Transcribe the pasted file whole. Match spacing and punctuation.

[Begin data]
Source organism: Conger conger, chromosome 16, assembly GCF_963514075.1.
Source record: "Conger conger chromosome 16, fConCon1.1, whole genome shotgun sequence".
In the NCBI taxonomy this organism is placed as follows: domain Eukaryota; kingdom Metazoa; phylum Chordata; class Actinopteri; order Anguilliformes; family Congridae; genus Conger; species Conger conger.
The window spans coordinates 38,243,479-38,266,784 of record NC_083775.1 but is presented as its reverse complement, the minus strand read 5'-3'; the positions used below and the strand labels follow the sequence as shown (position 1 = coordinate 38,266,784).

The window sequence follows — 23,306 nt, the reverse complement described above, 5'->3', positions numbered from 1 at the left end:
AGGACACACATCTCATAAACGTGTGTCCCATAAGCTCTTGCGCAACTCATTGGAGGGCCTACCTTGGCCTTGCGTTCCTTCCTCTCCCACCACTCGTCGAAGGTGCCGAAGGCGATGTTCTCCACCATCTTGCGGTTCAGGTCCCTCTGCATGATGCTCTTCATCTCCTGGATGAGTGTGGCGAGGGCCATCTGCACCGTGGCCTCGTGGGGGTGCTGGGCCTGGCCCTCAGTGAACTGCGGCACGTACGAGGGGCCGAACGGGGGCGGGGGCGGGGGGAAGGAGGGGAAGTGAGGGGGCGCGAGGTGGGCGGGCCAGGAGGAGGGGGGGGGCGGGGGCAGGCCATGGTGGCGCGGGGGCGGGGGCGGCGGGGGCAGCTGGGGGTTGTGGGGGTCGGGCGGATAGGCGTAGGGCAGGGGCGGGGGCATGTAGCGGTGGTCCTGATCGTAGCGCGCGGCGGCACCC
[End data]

Source organism: Conger conger, chromosome 16, assembly GCF_963514075.1.
Source record: "Conger conger chromosome 16, fConCon1.1, whole genome shotgun sequence".
In the NCBI taxonomy this organism is placed as follows: domain Eukaryota; kingdom Metazoa; phylum Chordata; class Actinopteri; order Anguilliformes; family Congridae; genus Conger; species Conger conger.
The window spans coordinates 38,243,479-38,266,784 of record NC_083775.1 but is presented as its reverse complement, the minus strand read 5'-3'; the positions used below and the strand labels follow the sequence as shown (position 1 = coordinate 38,266,784).

The window sequence follows — 23,306 nt, the reverse complement described above, 5'->3', positions numbered from 1 at the left end:
AGGACACACATCTCATAAACGTGTGTCCCATAAGCTCTTGCGCAACTCATTGGAGGGCCTACCTTGGCCTTGCGTTCCTTCCTCTCCCACCACTCGTCGAAGGTGCCGAAGGCGATGTTCTCCACCATCTTGCGGTTCAGGTCCCTCTGCATGATGCTCTTCATCTCCTGGATGAGTGTGGCGAGGGCCATCTGCACCGTGGCCTCGTGGGGGTGCTGGGCCTGGCCCTCAGTGAACTGCGGCACGTACGAGGGGCCGAACGGGGGCGGGGGCGGGGGGAAGGAGGGGAAGTGAGGGGGCGCGAGGTGGGCGGGCCAGGAGGAGGGGGGGGGCGGGGGCAGGCCATGGTGGCGCGGGGGCGGGGGCGGCGGGGGCAGCTGGGGGTTGTGGGGGTCGGGCGGATAGGCGTAGGGCAGGGGCGGGGGCATGTAGCGGTGGTCCTGATCGTAGCGCGCGGCGGCACCC